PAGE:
I also love working with Prismacolor colored pencils (shameless plug). I’ve been trying to invoke more complex lighting and color scenarios in some of my more recent pieces, and I find that I can achieve that effect much easier with these pencils as opposed to painting. I started using them when I was about nine or ten and have had a collection on hand since then. It’s remarkable how easy they are to blend and layer, and I’ve always connected with them as a medium. The pieces “Owl” and “It’s Alive” below are done using Prismacolor.
On a completely different side of the art spectrum, I fell in love with tattoo-inspired art at an early age and I love bringing a more graphic/linear style to my pieces. I used to watch LA Ink for hours, and that’s where I learned the importance of a clean line. I’ve designed tattoos for friends and myself, but I’d like to try and get into label creation for local Craft Breweries and continue to explore the graphic side of my art.
These styles are obviously wildly different, but I think what unifies them is the presence of that Halloween/Classic Horror influence, the little tinge of dark that makes them unique. This October, I’ll have a collection of work up in Culture Brewing Co. in Solana Beach, which has been a dream for me to work on. I’ve worked extremely hard to put together a solid Halloween show, so if you’re in the area, come check it out! I’ll also be auctioning off a piece and the proceeds will go to the San Diego Arts Foundation. The show’s opening night is Friday October 4th, from 5pm-9pm.
Is our city a good place to do what you do?
I grew up east of Pasadena in La Verne, just far enough from LA to get a small-town feel, but close enough to understand the gravitational pull it has. Los Angeles, despite its idiosyncrasies, is so incredibly diverse that the optimist in me thinks anyone willing to push hard enough can find their artistic niche. I’ve always found LA to be an inspiring place, it’s a hotspot for creatives, and I think for someone who is starting out and trying to get a sense of who they are, it holds plenty of opportunity. When I was younger, I was enamored by its murals and graffiti, with the museums, and with the complete shift in energy and culture every couple of blocks. I honestly still am. However, I think it could be exceptionally easy to feel lost, which depending on the person, may or may not be conducive to personal and creative growth. For me, it didn’t feel quite right. I went south when I graduated college and landed in Solana Beach, California.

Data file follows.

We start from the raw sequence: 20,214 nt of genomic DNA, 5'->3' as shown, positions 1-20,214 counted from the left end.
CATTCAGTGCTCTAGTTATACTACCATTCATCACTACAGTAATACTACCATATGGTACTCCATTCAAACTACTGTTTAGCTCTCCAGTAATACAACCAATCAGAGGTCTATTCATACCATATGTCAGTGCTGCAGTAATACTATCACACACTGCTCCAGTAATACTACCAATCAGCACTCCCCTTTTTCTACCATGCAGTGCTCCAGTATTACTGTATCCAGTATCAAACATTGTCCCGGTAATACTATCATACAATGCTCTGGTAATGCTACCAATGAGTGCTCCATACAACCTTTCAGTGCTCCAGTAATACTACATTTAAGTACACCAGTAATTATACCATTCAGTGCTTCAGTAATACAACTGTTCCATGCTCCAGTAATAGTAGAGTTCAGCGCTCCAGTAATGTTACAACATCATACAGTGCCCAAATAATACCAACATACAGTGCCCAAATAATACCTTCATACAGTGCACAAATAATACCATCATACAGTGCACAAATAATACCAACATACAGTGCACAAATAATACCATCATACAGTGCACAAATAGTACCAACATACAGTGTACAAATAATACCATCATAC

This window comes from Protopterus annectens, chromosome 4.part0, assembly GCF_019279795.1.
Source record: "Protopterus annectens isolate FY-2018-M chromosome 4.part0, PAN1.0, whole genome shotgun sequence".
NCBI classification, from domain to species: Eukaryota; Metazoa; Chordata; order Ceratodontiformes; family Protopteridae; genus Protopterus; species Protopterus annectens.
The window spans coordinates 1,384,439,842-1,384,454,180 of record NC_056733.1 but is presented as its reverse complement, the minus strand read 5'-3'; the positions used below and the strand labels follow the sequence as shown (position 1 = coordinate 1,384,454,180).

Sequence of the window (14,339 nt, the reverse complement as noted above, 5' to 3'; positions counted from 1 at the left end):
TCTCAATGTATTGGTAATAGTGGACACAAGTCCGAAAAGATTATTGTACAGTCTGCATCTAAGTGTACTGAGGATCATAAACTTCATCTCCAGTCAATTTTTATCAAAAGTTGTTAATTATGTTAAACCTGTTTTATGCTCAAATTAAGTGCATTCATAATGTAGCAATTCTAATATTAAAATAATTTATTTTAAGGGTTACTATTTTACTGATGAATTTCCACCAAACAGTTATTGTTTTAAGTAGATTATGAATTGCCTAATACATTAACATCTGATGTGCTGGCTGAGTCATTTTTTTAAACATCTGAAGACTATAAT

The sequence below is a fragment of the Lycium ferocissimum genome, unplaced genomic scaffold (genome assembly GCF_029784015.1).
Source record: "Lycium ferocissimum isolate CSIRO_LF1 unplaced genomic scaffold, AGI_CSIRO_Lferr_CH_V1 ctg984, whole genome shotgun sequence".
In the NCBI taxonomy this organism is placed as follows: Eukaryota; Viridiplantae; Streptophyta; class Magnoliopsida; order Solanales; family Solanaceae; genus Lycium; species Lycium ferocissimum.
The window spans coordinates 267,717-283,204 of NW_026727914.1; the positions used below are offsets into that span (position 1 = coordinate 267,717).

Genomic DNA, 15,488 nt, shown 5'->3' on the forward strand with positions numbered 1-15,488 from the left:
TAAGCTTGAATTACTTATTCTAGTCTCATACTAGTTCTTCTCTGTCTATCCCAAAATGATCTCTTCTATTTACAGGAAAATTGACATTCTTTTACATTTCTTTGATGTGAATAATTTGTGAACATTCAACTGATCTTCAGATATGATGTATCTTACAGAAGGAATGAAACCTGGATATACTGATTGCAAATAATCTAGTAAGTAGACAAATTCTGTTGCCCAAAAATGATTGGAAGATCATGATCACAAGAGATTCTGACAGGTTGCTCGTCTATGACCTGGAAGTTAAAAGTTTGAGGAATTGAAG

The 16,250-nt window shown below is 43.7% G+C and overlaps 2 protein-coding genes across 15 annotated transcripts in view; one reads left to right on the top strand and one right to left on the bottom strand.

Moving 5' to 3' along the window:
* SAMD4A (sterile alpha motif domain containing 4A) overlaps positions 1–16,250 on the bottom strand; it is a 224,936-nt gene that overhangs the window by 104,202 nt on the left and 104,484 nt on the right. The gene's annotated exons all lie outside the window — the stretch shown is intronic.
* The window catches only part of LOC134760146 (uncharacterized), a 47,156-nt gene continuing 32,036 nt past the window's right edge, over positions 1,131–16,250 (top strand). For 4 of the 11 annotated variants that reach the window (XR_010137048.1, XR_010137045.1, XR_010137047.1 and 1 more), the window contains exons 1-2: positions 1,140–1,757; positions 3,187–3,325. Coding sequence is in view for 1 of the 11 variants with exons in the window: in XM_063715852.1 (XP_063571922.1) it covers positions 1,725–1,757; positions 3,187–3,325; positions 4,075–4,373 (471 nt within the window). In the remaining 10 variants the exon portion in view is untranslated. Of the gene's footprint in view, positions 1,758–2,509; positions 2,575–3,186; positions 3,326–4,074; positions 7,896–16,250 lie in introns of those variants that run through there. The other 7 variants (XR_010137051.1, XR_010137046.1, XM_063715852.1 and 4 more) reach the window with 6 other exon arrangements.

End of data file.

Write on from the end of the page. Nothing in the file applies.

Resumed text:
North County San Diego is a beautiful hub of creative energy, and its thriving sprawl of small businesses and breweries are nurturing to local artists like myself. But, it’s not exactly the same level of diversity of LA. Right now, the serenity and laid-back restfulness is exactly what I need, but if you’re looking to be stimulated by the buzz of a fast-paced lifestyle and sink into a melting pot of different cultures, Los Angeles could be for you.
From what I’ve experienced, the most important thing a city or community can do is provide a platform or space for artists to be showcased and appreciated, which I think LA does very well, but there can always be more. I think that the presence of social media and online publications like Voyage make the expansive jungle that is LA seem less foreboding. It’s now easier than ever to feel connected, to put your name out into the world, and feel apart of something. So yes, I’d recommend it. Go and get lost for a little while, especially in LA, you’ll probably be surprised by what you find.
- Website: brittciauriart.com
- Email: firstname.lastname@example.org
- Instagram: https://www.instagram.com/brittciauriart/
Personal photo by Shane Sullivan Instagram:(@_shanes), (“Surreal Oddities” – 8.75″ Skate Deck)- the horizontal board that says surreal oddities, (“It’s Alive” – 22″x30″ Prismacolor pencil on pressboard) – Frankenstein, (“October” – 24″x24″ acrylic paint and gold foil on wood panel) – the crow, (“Herald”) – 9″ x12″ -005 Pigma Micron pen on paper) – the motorcycle,(“Owl” – 18″ x24″ Prismacolor pencil on pressboard) – the owl, (“The Doctor” – 16″x 20″-01 and 05 Pigma Micron pen on paper) – creepy mask with a stick, its a plague doctor, (“Danse Macabre” – 8.25″ Skate Deck and paint pen) – skeletons kissing, (“For Kylle and Juniper” – 9″x12″-01 and 03 Pigma Micron pen on paper) – octopus